The Japan Foundation Cairo Office invited Prof. Koido Moritoshi, a professor at Japanese Language and Literature Department, Faculty of Language and Literature, Otsuma Women’s University and a specialized researcher in war chronicles of medieval literature. Prof. Koido gave 3 successive lectures under the title of “The impact of the Medieval Literature”.
Prof. Koido’s message:
Finishing My Special Lecture Series in Cairo:
This is my first visit to Cairo. My impression at the end of this long journey was that Cairo is a big area full of sand. I felt that it was a completely separate world, remote from Japan’s changing seasons and environment where I grew up surrounded by rivers and tress. So, I was astonished and even delighted to find that there are many researchers who have deep interest in Japanese culture and literature in such a geographically and climatically distant area.
The title of the lecture series this time was “The Impact of Medieval Ages Literature” and I gave three successive lectures about this subject. I presented the historical background of the period when the literature of the Medieval Ages appeared and how it spread like a wave, and then I discussed the necessity of the appearance of such a variety of literary genres during this period. This is where we can take a glimpse at the universal behavioral patterns of human beings which transcend beyond any cultural or environmental barriers.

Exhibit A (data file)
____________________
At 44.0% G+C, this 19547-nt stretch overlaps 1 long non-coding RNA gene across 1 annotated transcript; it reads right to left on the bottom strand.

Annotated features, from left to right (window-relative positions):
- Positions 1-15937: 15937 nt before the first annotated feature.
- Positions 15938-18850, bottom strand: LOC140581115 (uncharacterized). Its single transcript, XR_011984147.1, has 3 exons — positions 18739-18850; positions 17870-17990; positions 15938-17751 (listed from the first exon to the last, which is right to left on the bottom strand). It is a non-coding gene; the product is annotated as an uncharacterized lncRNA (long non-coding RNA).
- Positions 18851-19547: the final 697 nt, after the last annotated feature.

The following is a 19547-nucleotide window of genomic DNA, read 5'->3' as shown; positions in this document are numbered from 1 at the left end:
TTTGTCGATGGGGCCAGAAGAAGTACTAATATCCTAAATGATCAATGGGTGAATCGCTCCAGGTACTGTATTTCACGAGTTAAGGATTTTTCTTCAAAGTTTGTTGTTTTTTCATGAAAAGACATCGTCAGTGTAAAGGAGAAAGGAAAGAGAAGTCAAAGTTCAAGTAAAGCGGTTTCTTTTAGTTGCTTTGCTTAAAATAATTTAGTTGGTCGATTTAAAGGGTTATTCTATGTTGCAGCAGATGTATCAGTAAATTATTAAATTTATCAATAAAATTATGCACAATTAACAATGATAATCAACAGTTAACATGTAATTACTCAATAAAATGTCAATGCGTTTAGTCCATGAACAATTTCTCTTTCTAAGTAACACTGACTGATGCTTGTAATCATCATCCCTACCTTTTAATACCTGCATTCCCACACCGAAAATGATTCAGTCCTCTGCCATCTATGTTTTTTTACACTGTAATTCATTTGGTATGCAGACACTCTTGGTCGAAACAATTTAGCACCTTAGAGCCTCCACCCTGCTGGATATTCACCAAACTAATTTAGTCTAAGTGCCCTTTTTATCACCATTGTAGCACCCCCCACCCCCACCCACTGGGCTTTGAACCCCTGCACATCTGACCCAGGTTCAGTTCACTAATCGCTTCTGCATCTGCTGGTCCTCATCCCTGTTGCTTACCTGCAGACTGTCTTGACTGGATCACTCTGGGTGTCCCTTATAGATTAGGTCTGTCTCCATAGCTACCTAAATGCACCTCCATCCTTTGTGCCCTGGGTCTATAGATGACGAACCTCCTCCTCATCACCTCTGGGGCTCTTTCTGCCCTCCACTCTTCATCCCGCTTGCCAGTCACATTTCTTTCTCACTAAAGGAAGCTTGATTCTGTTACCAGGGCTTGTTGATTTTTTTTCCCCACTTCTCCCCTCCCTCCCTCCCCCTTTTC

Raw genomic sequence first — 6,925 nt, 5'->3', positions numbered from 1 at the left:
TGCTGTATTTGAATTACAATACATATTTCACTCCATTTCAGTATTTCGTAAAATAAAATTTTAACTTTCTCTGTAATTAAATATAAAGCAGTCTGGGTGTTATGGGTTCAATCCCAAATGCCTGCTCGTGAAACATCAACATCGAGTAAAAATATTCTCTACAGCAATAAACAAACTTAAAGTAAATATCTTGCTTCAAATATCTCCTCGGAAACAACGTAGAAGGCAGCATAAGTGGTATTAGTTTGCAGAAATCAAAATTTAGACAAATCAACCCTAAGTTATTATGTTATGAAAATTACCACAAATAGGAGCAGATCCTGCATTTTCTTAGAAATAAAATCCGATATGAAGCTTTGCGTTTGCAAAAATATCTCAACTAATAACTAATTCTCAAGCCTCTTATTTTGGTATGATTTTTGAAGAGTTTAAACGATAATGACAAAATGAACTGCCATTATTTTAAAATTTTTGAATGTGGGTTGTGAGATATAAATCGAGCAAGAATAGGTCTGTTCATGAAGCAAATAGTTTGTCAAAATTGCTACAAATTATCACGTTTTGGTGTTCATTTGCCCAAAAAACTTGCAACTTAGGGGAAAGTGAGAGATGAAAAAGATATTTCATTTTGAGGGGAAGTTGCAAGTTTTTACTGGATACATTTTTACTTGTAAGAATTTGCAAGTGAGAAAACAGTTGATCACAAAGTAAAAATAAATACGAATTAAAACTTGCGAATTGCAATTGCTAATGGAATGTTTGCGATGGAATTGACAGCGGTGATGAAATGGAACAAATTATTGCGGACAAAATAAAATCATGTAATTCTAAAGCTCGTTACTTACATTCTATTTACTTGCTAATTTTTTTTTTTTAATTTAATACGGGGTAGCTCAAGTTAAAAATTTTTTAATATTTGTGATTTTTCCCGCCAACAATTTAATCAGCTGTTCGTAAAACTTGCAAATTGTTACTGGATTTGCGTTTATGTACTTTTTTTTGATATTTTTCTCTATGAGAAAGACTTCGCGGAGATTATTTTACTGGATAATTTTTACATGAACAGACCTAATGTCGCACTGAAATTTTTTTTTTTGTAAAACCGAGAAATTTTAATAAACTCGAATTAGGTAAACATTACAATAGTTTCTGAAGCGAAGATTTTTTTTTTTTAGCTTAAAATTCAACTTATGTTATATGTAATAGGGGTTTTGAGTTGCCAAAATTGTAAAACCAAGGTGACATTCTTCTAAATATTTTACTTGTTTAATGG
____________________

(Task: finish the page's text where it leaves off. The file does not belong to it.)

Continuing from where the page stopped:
The panel discussion at the end of the third lecture was extremely stimulating. In the discussion, Ms. Amal Maher, a professor at Cairo University debated Impermanence (a view of life as something transient and empty), which surfaced during the Medieval Ages, from a natural perspective. Another professor, Karam Khalil sees that Impermanence is not limited to the Medieval Ages. Their opinions and statements were of great interest. At the end, Prof. Ahmed Fathy, who is from the same university and was the chairman of the discussion, summarized the argument from a broad perspective. This was a valuable experience for me to “see Japan from the outside”.
Another lecture was held targeting the non-specialists. The lecture was an introduction to the legend of “Yoshitsune” and I could enjoyably talk about this topic thanks to the great interest and enthusiasm of the audience. It was really a short trip but I hope that, through this occasion, many people become interested in Japanese culture and literature in general and the literature of the Medieval Ages in particular.
Last but not least, I would like to thank Japan Foundation Cairo Office for giving me this precious opportunity. Also, I am looking forward to meeting the people I encountered during this visit again, somewhere, sometime.
28th of March 2017